✔ Buy & Keep: You may be tempted to do so if you think your company’s share price is likely to climb. But, the price could drop as well.
- Decide to Not Purchase (exercise) the shares and have your savings returned as a lump sum. This may happen if the market value of the shares has fallen below the option exercise price.
Are Sharesave schemes worth it for employees?
Save As You Earn is a risk-free method of building your financial portfolio. The benefits come from three main areas:
As one of the most tax-efficient employee share schemes in the UK, the scheme has been considered a great method of saving and participating in the success of the company. Here are the key Sharesave scheme tax advantages for participants:
- No tax charged on the grant of the share option
- No tax charged on the exercise of the share option*
- Don’t have to pay income tax or national insurance on the difference between what you pay for the shares and what they’re worth (i.e. the discount)
- Don’t have to pay tax on interest and any bonus earned on the savings at the end of the scheme
- Likely to be covered by annual CGT exemption despite being subject to capital gains tax on any gain when selling the shares
- Don’t trigger CGT if you transfer the shares to
– An individual savings account (ISA) within 90 days of the scheme ending
– A pension immediately, directly from the scheme when it ends
*If the date of exercise is at least three years after the date of grant. But, are Sharesave schemes tax free? Not really. Let’s look at an example below:
In addition to being flexible to save – as little as £5 or as much as £500 per month, employees can withdraw contributions at any time before the end of the savings contract and will be entitled to their total contributions to date repaid in full.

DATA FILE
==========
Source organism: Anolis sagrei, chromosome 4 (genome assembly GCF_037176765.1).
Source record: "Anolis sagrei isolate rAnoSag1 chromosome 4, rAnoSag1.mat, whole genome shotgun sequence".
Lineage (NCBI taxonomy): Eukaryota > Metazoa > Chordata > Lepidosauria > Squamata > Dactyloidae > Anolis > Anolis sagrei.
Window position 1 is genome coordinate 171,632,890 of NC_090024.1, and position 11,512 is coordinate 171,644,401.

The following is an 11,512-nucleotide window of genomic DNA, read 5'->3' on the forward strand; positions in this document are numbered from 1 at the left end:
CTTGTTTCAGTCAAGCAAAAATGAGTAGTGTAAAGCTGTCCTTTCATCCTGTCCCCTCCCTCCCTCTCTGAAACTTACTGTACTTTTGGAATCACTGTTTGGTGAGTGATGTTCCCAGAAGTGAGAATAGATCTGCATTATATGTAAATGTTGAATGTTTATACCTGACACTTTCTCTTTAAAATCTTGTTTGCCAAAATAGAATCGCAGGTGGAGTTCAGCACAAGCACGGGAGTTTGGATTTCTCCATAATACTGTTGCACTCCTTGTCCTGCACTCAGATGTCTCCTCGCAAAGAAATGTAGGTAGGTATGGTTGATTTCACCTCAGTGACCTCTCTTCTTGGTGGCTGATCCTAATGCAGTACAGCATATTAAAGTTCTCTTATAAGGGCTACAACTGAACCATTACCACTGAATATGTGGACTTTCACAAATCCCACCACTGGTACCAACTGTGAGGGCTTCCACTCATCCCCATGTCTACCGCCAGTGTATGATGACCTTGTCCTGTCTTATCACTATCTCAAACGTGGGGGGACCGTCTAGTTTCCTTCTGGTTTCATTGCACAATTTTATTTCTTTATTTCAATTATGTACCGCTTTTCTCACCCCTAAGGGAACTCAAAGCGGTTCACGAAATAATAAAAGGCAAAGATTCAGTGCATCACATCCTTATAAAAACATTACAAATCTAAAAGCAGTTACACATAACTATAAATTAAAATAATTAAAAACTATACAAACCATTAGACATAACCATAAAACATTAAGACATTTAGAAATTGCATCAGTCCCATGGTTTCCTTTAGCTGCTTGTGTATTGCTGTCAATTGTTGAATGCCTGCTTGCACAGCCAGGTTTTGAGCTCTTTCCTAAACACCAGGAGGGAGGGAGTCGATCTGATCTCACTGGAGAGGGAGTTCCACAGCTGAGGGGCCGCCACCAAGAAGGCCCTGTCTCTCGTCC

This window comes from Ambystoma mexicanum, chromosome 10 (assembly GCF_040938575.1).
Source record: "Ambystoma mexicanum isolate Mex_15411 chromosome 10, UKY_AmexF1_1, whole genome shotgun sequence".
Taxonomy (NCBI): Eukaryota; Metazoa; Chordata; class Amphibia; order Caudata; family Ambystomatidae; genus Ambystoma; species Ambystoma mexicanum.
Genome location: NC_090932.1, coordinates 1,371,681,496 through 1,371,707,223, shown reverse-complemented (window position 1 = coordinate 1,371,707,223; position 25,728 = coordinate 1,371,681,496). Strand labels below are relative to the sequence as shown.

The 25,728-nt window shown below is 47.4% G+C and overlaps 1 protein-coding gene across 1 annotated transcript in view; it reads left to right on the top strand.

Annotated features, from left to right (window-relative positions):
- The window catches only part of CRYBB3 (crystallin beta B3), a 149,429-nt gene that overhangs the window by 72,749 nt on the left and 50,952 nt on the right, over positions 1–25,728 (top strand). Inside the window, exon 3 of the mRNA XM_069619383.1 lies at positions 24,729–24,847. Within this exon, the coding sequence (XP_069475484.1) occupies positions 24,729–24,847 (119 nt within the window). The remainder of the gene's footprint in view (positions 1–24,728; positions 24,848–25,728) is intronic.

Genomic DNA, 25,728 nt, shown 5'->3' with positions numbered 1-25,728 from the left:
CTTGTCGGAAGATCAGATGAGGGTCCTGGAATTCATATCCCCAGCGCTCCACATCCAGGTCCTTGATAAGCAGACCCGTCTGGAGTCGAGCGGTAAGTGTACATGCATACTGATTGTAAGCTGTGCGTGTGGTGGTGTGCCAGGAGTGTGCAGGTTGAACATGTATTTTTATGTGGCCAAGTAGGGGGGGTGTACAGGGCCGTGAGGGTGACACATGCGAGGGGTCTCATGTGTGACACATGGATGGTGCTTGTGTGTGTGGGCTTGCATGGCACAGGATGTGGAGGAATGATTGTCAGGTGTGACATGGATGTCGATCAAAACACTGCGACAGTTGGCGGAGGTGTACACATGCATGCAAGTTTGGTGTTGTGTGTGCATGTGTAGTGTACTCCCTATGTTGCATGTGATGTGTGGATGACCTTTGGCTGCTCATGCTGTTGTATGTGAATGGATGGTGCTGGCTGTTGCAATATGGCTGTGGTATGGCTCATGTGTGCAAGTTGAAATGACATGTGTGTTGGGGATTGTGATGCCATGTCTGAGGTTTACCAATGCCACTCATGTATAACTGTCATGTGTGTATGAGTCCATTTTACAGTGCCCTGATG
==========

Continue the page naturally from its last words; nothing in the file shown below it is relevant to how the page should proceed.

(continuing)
There is also no limit on the number of monthly payments that can be deferred, where the deferral is for reasons related to the Covid-19 pandemic.
In our Equity Gateway, you can clearly view your share schemes or adjust, withdraw and suspend the payments in a few clicks. Want to know how it works? contact us for a free demo.
Almost risk-free Investment:
One of the most fundamental benefits of SAYE is that it is risk free. If the share price keeps rising, congratulations, you will get a good amount of return.
Example of UK retailer – ASDA:
ASDA launched a SAYE in July, 2017. The agreed exercise price was 20% off the July 2017 price. In 3 years, the shares had increased significantly. Those who saved £350 per month could have purchased the shares worth £26,166 only for their £12,600 (£350 x 36 months).
But you can simply ask for all your savings back at the end of the contract if you don’t want to do so, e.g. in the situation where the share price drops below the initial offered price.